MTPR

methamphetamine

Some of the weapons confiscated over the past year by Project Safe Neighborhoods Missoula County, shown during a press conference, May 29, 2019.
Edward O'Brien / Montana Public Radio

The City of Missoula’s violent crime rate increased 50 percent between 2011 and 2017. Authorities blame methamphetamine for that unprecedented spike in murders, robberies and aggravated assault.

Missoula County Attorney Kirsten Pabst Wednesday shared an ugly, real world example of the kind of havoc that meth wreaks.


One year into a federal initiative aimed at reducing violent crime rates, law enforcement officials in Billings say they’ve curbed an upward trend.

L to R: Ravalli County Drug Detective Scott Burlingham, Flathead County Sheriff Brian Heino and Missoula City Police Detective Guy Baker during a Missoula meeting about meth with Sen. Steve Daines, April 18, 2019.
Edward O'Brien / Montana Public Radio

Last week Montana’s Republican Sen. Steve Daines hosted a roundtable in Missoula to talk with police and prosecutors about the devastating toll methamphetamine is taking on western Montana. The event also offered a revealing look at the business end of the meth trade.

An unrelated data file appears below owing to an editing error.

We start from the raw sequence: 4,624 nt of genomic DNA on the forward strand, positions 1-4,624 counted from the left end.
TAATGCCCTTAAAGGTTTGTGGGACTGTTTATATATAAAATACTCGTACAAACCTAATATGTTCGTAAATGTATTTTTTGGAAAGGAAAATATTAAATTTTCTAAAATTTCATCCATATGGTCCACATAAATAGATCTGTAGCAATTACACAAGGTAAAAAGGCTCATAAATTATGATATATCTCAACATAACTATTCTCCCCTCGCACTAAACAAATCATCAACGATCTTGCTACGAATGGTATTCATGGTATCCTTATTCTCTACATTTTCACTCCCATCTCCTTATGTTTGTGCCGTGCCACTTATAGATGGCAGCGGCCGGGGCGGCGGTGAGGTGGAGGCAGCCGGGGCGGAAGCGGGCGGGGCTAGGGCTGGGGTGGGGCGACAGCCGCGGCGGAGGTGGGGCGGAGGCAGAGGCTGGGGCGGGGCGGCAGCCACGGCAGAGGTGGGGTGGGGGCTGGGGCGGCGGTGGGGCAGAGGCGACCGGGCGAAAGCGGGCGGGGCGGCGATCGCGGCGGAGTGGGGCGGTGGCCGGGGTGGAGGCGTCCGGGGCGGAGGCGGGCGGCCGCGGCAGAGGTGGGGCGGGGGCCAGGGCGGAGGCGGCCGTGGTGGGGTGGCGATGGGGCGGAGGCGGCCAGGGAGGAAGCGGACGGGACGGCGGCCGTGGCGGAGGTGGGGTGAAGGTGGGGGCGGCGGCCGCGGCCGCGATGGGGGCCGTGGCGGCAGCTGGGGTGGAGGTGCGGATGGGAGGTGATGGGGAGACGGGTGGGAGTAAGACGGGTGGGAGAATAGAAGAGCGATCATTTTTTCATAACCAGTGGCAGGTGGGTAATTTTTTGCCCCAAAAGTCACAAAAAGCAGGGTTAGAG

Shards of methamphetamine hydrochloride, also known as crystal meth.
Radspunk (GFDL)

Republican U.S. Senator Steve Daines says Montana Attorney General Tim Fox is effectively handling the state’s methamphetamine crisis, but that doesn’t mean Daines will be endorsing him in the 2020 governor’s race.

L to R: Missoula County Sheriff TJ McDermott, Sen. Steve Daines and Lake County Sheriff Don Bell during a Missoula meeting about meth, April 18, 2019.
Edward O'Brien / Montana Public Radio

Montana’s Republican U.S. Senator was in Missoula Thursday. He invited police and prosecutors to share their concerns about Montana’s meth crisis.

Sen. Steve Daines wanted straight talk on methamphetamine’s impacts on western Montana. Regional law enforcement gave him plenty to chew on.

Pages